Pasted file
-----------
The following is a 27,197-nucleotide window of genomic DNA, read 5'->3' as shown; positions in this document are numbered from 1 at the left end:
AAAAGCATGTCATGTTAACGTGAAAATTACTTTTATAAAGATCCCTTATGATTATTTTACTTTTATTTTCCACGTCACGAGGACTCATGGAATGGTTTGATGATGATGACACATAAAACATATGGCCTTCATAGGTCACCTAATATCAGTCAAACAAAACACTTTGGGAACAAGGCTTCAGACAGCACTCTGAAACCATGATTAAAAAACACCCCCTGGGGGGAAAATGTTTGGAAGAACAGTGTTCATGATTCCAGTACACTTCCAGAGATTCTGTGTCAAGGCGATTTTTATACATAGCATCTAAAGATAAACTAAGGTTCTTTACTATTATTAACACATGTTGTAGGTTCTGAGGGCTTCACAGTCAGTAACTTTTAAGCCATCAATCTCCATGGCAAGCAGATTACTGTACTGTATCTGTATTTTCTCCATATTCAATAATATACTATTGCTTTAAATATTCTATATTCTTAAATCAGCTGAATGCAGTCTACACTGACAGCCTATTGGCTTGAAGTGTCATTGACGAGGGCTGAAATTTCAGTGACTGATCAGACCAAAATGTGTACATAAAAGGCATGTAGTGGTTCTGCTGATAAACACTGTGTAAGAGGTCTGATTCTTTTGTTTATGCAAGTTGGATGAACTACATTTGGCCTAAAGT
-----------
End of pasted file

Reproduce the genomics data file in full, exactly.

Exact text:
The following is a 27,197-nucleotide window of genomic DNA, read 5'->3' as shown; positions in this document are numbered from 1 at the left end:
AAAAGCATGTCATGTTAACGTGAAAATTACTTTTATAAAGATCCCTTATGATTATTTTACTTTTATTTTCCACGTCACGAGGACTCATGGAATGGTTTGATGATGATGACACATAAAACATATGGCCTTCATAGGTCACCTAATATCAGTCAAACAAAACACTTTGGGAACAAGGCTTCAGACAGCACTCTGAAACCATGATTAAAAAACACCCCCTGGGGGGAAAATGTTTGGAAGAACAGTGTTCATGATTCCAGTACACTTCCAGAGATTCTGTGTCAAGGCGATTTTTATACATAGCATCTAAAGATAAACTAAGGTTCTTTACTATTATTAACACATGTTGTAGGTTCTGAGGGCTTCACAGTCAGTAACTTTTAAGCCATCAATCTCCATGGCAAGCAGATTACTGTACTGTATCTGTATTTTCTCCATATTCAATAATATACTATTGCTTTAAATATTCTATATTCTTAAATCAGCTGAATGCAGTCTACACTGACAGCCTATTGGCTTGAAGTGTCATTGACGAGGGCTGAAATTTCAGTGACTGATCAGACCAAAATGTGTACATAAAAGGCATGTAGTGGTTCTGCTGATAAACACTGTGTAAGAGGTCTGATTCTTTTGTTTATGCAAGTTGGATGAACTACATTTGGCCTAAAGT